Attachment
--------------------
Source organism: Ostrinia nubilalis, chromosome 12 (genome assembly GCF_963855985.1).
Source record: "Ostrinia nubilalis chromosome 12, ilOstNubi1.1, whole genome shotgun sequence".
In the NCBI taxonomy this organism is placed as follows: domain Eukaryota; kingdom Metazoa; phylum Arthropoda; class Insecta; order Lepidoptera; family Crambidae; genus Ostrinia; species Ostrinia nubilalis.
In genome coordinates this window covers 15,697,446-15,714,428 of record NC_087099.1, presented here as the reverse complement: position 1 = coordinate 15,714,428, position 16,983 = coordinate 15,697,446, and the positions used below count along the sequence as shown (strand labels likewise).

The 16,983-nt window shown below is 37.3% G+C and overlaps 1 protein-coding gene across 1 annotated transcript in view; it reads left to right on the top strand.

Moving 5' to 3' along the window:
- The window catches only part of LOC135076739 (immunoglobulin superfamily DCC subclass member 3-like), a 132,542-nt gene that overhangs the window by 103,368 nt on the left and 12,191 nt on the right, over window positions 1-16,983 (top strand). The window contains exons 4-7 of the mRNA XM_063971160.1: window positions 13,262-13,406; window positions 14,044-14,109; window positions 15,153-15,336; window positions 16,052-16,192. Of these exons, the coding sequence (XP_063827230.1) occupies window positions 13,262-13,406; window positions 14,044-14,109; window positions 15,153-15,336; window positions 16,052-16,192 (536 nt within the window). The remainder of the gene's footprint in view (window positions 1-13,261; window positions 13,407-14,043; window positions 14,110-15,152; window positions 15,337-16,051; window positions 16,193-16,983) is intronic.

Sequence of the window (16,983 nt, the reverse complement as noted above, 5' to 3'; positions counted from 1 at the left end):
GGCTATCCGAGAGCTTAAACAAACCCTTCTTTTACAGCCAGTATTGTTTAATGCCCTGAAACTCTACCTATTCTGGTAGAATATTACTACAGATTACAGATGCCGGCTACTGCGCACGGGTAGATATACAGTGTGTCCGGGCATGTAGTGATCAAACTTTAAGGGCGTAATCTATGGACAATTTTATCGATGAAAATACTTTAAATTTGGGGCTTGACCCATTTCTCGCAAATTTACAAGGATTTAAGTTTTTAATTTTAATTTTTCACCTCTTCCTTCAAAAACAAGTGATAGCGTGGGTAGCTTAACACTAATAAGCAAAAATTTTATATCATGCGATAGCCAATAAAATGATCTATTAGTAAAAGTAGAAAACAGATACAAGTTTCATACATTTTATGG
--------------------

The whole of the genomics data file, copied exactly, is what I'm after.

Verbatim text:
Source organism: Ostrinia nubilalis, chromosome 12 (genome assembly GCF_963855985.1).
Source record: "Ostrinia nubilalis chromosome 12, ilOstNubi1.1, whole genome shotgun sequence".
In the NCBI taxonomy this organism is placed as follows: domain Eukaryota; kingdom Metazoa; phylum Arthropoda; class Insecta; order Lepidoptera; family Crambidae; genus Ostrinia; species Ostrinia nubilalis.
In genome coordinates this window covers 15,697,446-15,714,428 of record NC_087099.1, presented here as the reverse complement: position 1 = coordinate 15,714,428, position 16,983 = coordinate 15,697,446, and the positions used below count along the sequence as shown (strand labels likewise).

The 16,983-nt window shown below is 37.3% G+C and overlaps 1 protein-coding gene across 1 annotated transcript in view; it reads left to right on the top strand.

Moving 5' to 3' along the window:
- The window catches only part of LOC135076739 (immunoglobulin superfamily DCC subclass member 3-like), a 132,542-nt gene that overhangs the window by 103,368 nt on the left and 12,191 nt on the right, over window positions 1-16,983 (top strand). The window contains exons 4-7 of the mRNA XM_063971160.1: window positions 13,262-13,406; window positions 14,044-14,109; window positions 15,153-15,336; window positions 16,052-16,192. Of these exons, the coding sequence (XP_063827230.1) occupies window positions 13,262-13,406; window positions 14,044-14,109; window positions 15,153-15,336; window positions 16,052-16,192 (536 nt within the window). The remainder of the gene's footprint in view (window positions 1-13,261; window positions 13,407-14,043; window positions 14,110-15,152; window positions 15,337-16,051; window positions 16,193-16,983) is intronic.

Sequence of the window (16,983 nt, the reverse complement as noted above, 5' to 3'; positions counted from 1 at the left end):
GGCTATCCGAGAGCTTAAACAAACCCTTCTTTTACAGCCAGTATTGTTTAATGCCCTGAAACTCTACCTATTCTGGTAGAATATTACTACAGATTACAGATGCCGGCTACTGCGCACGGGTAGATATACAGTGTGTCCGGGCATGTAGTGATCAAACTTTAAGGGCGTAATCTATGGACAATTTTATCGATGAAAATACTTTAAATTTGGGGCTTGACCCATTTCTCGCAAATTTACAAGGATTTAAGTTTTTAATTTTAATTTTTCACCTCTTCCTTCAAAAACAAGTGATAGCGTGGGTAGCTTAACACTAATAAGCAAAAATTTTATATCATGCGATAGCCAATAAAATGATCTATTAGTAAAAGTAGAAAACAGATACAAGTTTCATACATTTTATGG